The law of demand examines how customers’ buying habits change when prices increase. Specifically, the theory posits that all other things being equal, when prices of a good increase, the demand for that good falls.
Law of supply
The law of supply states that all other things being equal, an increase in price levels results in an increase in the quantity of those goods that are supplied.
Macroeconomics studies how the economy behaves in the aggregate, i.e. as a whole. Concepts examined in macroeconomics include:
- The level of prices in the economy;
- Growth rate.
Marginal utility refers to the amount of satisfaction a consumer has by consuming a good or service. Marginal utility can be used by economists to gauge how much of a good or service a consumer should buy.
The opposite of macroeconomics is microeconomics. Microeconomics focuses on how individuals and companies act within an economy, and how their behaviour also influences an economy.
Monetarism is a school of thought that centres on the idea that the volume of money in an economy is a key factor in the amount of economic activity and growth. It is a theory that sits in contrast to Keynesian economics.
A term used within the area of market share. In a monopoly, there is only one supplier in the market, and in a duopoly, there are only two. In an oligopoly, there are more than two suppliers in the market, and the actions of one supplier can influence the actions of the others.
Opportunity cost is the cost of missing an opportunity in order to take on a different opportunity. An example of opportunity cost can be seen in investors, who may have to forego investing in one company in order to invest in another.
Stagflation describes an economy that is experiencing slow economic growth, whilst also experiencing inflation and high levels of unemployment. Stagflation is far less common than inflation or deflation.
The invisible hand
An idea introduced by the philosopher Adam Smith, the invisible hand describes the benefits that society at large can enjoy as a result of the actions of self-interested individuals. The invisible hand was an argument used to advocate the benefits of a free market.
Trade barriers relate to a government policy or regulation that limits or controls international trade. Examples include:
- Trade quotas; and
Create Your Own Economics Glossary
The difficulty in understanding economics is that there is so much terminology within the field. However, if you take some time to learn core economic concepts, such as those outlined above, then you’ll be able to:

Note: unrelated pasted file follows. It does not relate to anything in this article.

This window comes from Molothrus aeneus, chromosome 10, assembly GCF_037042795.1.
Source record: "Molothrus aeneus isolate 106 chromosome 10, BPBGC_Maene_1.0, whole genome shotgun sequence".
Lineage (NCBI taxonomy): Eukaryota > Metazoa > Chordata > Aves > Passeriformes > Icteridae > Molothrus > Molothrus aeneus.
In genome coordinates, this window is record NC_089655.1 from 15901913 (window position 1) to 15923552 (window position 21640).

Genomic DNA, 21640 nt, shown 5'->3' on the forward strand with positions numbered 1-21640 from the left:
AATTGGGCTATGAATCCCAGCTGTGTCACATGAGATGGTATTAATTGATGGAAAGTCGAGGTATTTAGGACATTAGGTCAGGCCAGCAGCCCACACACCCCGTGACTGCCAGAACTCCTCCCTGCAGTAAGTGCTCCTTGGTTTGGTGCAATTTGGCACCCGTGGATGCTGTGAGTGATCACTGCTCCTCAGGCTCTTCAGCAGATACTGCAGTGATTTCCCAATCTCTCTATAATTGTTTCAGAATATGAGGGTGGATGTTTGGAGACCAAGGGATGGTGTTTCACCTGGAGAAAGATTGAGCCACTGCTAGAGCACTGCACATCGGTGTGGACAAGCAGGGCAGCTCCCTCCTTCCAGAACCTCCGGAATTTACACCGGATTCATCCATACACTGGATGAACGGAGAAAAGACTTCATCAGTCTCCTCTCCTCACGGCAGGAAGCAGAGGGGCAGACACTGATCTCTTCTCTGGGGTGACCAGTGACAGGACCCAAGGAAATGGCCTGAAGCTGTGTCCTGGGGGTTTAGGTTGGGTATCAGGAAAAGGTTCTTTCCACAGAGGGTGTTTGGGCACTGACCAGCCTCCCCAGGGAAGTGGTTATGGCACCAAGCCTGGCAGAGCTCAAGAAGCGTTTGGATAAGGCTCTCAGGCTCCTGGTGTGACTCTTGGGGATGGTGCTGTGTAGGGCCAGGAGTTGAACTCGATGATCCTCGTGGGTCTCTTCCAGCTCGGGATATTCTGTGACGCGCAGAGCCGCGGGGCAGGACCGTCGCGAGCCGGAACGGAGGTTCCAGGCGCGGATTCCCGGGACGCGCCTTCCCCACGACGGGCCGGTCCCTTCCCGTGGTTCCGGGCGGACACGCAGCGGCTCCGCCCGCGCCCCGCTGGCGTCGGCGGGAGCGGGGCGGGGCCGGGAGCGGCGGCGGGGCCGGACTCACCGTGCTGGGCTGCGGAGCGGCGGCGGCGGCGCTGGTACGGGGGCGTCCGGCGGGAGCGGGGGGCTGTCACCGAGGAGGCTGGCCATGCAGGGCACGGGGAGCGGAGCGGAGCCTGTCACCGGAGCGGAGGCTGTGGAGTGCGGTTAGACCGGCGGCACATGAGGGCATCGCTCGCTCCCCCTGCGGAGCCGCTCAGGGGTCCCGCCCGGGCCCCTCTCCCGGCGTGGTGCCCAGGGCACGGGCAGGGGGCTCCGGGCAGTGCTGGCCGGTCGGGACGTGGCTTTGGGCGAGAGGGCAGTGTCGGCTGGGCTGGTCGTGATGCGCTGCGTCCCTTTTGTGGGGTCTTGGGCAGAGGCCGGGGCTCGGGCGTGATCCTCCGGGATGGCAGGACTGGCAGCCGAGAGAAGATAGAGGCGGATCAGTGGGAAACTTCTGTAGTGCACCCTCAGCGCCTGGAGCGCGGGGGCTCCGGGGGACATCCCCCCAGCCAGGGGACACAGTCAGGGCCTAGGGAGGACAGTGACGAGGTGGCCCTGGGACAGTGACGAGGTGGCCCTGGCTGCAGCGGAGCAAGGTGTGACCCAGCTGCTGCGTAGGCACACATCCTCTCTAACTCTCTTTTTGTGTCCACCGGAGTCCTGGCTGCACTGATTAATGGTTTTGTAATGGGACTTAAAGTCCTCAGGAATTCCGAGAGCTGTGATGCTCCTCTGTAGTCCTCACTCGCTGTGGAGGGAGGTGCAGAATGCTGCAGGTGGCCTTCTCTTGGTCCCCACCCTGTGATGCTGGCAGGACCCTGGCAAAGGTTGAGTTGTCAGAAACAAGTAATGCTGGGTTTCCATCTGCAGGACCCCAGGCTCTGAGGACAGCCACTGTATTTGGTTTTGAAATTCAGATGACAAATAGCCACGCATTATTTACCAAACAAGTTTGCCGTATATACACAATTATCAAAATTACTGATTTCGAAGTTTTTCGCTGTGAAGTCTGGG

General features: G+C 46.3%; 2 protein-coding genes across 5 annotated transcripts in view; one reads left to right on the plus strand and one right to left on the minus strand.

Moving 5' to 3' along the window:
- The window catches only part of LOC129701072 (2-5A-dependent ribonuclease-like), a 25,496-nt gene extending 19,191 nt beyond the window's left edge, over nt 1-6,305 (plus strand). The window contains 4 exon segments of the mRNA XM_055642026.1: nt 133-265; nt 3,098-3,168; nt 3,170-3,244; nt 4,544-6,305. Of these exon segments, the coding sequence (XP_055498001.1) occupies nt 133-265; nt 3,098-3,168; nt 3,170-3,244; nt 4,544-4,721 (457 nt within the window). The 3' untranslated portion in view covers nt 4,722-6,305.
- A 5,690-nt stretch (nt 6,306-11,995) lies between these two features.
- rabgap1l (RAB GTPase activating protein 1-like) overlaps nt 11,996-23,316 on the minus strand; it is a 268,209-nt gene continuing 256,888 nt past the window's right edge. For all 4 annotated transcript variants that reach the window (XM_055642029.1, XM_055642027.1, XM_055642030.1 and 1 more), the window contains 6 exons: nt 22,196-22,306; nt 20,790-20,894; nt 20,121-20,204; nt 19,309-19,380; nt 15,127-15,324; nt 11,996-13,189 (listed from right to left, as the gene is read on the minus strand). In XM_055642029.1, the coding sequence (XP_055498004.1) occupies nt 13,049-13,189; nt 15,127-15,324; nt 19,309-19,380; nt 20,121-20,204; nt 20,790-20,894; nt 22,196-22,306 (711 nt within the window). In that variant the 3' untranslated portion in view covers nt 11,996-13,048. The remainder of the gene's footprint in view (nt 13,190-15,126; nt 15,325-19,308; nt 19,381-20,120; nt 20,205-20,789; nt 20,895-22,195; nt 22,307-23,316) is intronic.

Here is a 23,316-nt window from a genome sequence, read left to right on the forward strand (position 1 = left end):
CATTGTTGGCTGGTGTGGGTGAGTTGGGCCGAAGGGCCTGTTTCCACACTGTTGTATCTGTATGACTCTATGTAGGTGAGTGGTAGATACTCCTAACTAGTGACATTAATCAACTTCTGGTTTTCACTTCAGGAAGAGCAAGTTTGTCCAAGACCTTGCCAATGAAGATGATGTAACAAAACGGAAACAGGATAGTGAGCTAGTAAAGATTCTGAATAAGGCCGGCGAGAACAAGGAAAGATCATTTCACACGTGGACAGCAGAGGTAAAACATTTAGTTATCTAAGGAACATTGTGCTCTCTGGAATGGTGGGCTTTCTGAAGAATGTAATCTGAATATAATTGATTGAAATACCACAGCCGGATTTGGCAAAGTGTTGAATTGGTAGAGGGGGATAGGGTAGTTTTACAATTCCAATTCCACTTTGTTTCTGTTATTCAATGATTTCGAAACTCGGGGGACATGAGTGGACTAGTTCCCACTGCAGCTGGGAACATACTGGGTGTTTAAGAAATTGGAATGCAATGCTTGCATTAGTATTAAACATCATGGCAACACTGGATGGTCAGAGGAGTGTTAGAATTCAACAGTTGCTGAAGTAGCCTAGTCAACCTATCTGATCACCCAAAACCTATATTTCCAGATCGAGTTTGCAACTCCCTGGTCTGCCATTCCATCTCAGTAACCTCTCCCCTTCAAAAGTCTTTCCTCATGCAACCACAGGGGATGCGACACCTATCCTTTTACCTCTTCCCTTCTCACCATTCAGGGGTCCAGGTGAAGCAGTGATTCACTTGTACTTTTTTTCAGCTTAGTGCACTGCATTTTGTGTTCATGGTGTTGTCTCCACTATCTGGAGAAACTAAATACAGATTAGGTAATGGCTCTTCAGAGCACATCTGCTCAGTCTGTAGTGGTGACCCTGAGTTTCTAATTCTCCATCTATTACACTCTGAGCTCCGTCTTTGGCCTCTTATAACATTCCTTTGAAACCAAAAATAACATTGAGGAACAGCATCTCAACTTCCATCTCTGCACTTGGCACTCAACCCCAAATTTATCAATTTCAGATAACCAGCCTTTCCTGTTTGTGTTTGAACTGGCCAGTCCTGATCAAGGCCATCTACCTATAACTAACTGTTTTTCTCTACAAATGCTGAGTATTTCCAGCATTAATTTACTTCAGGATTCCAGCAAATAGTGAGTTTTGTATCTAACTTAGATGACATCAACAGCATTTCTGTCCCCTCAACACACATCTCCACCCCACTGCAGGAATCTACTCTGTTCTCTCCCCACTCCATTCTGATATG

- Speak with more confidence when discussing economic matters;
- Understand more about which theories and concepts belong to which area of economics, for example, macroeconomics or microeconomics; and
- Use these terms during your exams or in essays, which will show your teacher or lecturer that you’re comfortable using and highlighting such terminology.
Although it can take some time to get to grips with economics concepts, the best tactic to improve your understanding of such key terms is to try and learn new terminology at a slow, but regular, pace.
For example, you could aim to learn between one and three new terms every week. This would mean that, well before you get to the end of the academic year, you’ll be very comfortable with terms such as those above and what they mean, and you'll have taken the time to commit such terms to memory so that you can remember them for years to come.
Of course, if you need or would like to learn such terminology quicker and in a more intensive fashion, then you can always hire an economics tutor to help you revise core economic terms and concepts. Aside from helping you learn such terms, an economics teacher or tutor can:
- Give you exercises that consolidate your knowledge of economic terms;
- Provide you with learning techniques to help you during your revision;
- Identify areas or key terms that you're struggling with, whether that's concepts that fall within behavioural economics or terms such as stagflation; and
- Complement your school’s curriculum by working with you on the areas you’re having the most difficulty with.
Superprof, for example, has a wide range of economics tutors that you can choose from. Simply enter your postcode and Superprof will match you with online and local tutors in your area that would be happy to help you succeed in your studies.
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Find out about Nobel Prizes in economics.